A few days later, we heard the story how my wife’s neice’s husband, who lives in Connecticut, was delayed at home  and was late leaving for work. Their daughter was on a high school field trip, on the Beltway in DC, when the bus driver received a call to cancel their sightseeing trip.

A few months later, our daughter’s pictures and stories and presents stopped; replaced by our not asking where she was going, where she was, or where she had been, because we knew the answer would be, “I can’t tell you”. Those travels were now highly classified.

A few years later, after dropping my son-in-law at his cousin’s in Greenwich Village, I went a few blocks farther, and my daughter(a different one), my sister and I viewed an enormous excavation.  I can’t describe the errie feeling I had standing there in the early winter dusk looking down, and up, and around. The chill I felt wasn’t from the weather. I didn’t want to stay, but I didn’t want to leave either.  Maybe it would have felt different if it were daylight, but I don’t think so. It sure wasn’t the scene it was 20 some years earlier. It was not the same scene my nephew would have seen if he hadn’t been delayed at home, nine years ago. Nor was it the scene my wife woke me up to see on TV nine years ago today.

A year ago, I had a tour of the Pentagon, where my niece’s interrupted field trip had been headed 9 years ago today.  The last thing I did on the tour was to visit the small(small as in about the size of the back room in the Perfect Blend) chapel. I’m not sure if that’s what it’s officially called, but that’s how I refer to it. No chilling feeling this time. Rather a warm feeling, and a bonding with the people and families, whose memories I was reading/sharing. Memories about the last days, or hours, or minutes, or seconds that they recall of their loved one.

Some day, maybe I’ll get out to Shanksville. I missed it when I was in that area last February.

Click the links in the post to see the names of the victims who unexpectedly gave their lives on what we call 9 11.

Thank You, God, for sparing my family and extended family nine years ago, today.

May God continue to console the families that lost loved ones on 9 11.

 

Posted in Freddie Dunn
 7 Comments
  1. My husband & I were on our way to Kingston to meet w/ a lawyer about custody of his oldest son. On the way down, we stopped at the Saugerties rest area. When I came out I told Pat it was going to be a busy night for him at work ( he works at a local TV station) cuz there was a fire at …the Pentagon. I had seen people gathered around a tv in the rest area, not realizing that a plane had actually hit the Pentagon. When we got out of our meeting, the lawyers secretary told us what was going on, & I felt a sense of panic rising up in my belly. It wasn’t until I got to work that I saw the footage, 1st of the planes striking the buildings & then the buildings all collapsing. To this day, those images strike a fear in my belly, & bring tears to my eyes as I only imagine what the horrific last moments of the lives of all those people! :-(Comment by  C Teetsel — September 11th, 2010 @ 10:55 am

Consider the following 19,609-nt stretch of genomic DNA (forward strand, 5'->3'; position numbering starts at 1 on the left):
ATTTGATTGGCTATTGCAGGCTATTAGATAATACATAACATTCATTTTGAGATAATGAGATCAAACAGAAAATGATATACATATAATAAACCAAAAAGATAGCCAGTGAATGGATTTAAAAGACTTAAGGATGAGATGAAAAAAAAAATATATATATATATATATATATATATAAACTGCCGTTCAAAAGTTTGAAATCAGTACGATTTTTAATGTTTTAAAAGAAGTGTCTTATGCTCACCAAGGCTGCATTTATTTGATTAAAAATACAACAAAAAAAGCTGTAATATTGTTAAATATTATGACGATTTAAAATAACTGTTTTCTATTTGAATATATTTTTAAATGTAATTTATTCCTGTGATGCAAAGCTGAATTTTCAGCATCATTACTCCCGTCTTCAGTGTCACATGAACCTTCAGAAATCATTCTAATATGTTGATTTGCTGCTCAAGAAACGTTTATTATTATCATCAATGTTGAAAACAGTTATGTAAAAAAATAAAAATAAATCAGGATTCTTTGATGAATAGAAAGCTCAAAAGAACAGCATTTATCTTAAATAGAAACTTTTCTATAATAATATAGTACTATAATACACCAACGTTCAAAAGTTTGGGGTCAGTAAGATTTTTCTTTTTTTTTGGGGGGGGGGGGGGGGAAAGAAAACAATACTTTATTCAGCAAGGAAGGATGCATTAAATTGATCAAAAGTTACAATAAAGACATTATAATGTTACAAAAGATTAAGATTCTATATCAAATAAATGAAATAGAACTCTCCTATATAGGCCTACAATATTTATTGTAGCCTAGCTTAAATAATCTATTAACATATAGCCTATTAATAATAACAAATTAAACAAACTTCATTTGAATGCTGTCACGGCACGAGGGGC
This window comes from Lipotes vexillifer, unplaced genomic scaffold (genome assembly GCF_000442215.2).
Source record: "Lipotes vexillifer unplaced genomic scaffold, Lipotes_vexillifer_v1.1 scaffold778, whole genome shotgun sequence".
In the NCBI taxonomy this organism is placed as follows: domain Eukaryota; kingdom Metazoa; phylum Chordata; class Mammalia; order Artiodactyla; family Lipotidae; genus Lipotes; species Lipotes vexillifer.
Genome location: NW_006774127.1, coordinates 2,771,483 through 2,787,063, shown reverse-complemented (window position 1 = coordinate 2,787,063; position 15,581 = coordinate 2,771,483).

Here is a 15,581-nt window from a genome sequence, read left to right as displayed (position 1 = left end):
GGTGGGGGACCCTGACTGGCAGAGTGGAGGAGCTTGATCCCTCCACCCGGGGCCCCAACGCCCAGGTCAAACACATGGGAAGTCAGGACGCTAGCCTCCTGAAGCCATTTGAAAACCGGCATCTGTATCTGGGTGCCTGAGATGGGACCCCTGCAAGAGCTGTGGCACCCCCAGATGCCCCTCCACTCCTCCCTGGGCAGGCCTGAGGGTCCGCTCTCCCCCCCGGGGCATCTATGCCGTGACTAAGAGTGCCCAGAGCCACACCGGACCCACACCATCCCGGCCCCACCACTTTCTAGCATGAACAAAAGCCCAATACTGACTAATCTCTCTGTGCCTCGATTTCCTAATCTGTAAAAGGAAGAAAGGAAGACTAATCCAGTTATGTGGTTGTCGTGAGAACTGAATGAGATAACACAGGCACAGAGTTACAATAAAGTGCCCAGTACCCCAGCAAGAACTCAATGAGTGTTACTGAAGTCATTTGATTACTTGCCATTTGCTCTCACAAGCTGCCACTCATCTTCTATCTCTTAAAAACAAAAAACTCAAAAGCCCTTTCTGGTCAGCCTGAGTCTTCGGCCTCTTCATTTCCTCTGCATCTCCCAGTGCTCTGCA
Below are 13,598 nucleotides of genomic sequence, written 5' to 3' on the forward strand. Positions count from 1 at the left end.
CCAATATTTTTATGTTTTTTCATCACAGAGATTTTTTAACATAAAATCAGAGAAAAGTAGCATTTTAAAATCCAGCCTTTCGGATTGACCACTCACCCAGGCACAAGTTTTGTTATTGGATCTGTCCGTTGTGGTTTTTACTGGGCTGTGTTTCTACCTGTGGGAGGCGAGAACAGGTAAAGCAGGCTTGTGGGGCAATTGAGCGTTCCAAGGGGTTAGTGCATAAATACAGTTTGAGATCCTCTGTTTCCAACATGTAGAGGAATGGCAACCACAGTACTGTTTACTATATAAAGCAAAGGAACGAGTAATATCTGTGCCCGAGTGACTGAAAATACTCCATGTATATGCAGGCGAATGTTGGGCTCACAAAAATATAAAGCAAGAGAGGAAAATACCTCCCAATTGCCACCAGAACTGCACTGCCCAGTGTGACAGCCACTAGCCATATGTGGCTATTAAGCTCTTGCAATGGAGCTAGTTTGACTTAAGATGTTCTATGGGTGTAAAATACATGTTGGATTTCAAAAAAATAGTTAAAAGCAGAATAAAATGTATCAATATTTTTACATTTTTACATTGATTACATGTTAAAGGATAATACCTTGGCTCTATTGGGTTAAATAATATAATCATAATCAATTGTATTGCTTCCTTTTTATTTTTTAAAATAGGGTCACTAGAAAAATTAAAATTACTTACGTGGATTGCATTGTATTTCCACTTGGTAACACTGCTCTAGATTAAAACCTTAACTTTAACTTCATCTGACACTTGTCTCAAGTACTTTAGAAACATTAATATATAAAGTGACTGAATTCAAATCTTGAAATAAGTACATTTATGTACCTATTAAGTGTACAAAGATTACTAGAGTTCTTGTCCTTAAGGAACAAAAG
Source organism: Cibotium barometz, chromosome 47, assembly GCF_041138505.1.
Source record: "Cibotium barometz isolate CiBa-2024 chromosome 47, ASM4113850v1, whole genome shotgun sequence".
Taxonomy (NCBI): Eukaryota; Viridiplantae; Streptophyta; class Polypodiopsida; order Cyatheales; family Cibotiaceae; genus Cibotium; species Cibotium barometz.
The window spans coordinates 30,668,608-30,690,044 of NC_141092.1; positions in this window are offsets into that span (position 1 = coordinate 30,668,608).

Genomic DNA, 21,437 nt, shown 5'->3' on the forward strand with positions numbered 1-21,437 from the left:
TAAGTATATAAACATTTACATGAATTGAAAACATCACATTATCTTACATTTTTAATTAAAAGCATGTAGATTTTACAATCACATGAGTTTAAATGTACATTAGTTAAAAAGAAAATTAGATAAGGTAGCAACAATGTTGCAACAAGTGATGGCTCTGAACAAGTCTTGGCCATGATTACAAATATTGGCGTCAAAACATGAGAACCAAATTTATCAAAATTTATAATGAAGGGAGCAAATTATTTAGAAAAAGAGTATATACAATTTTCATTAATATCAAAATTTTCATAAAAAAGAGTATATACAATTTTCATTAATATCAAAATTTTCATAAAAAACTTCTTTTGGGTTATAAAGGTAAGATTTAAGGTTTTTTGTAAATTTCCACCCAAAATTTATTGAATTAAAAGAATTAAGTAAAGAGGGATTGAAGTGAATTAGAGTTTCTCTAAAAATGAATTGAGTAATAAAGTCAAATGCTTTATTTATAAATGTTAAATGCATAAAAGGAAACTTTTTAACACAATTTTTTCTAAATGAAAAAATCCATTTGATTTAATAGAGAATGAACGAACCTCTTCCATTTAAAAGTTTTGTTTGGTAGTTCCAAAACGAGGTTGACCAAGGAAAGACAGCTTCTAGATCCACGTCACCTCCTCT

2. I was home watching Disney channel before taking the little one to pre-k when my husband came home from work and told me to turn on the Today show because a plane had crashed the Towers. We were immediately anxious to make contact with our son who was in Chicago on business near and at the Sears Tower. They were shaken and we were all so fearful. Daughter was on campus at Siena. Yes, we were ‘lucky’, although two families from Schenectady lost beloved children. The rest of us just lost our innocence that day.Comment by  lizzee — September 11th, 2010 @ 3:54 pm
  3. I remember it was my first day of a new job. Before I left for work , I saw the first crash on TV. I thought it was an innocent accident.  Later , people told me the news, and I didn’t really believe it….I thought they were exaggerating!  My brother in law literally ran away from the area over the brooklyn bridge.  When my children came home from school,I gave them the biggest hugs ever, and they were not sure why.  We will never forget!!Comment by  walker — September 11th, 2010 @ 7:40 pm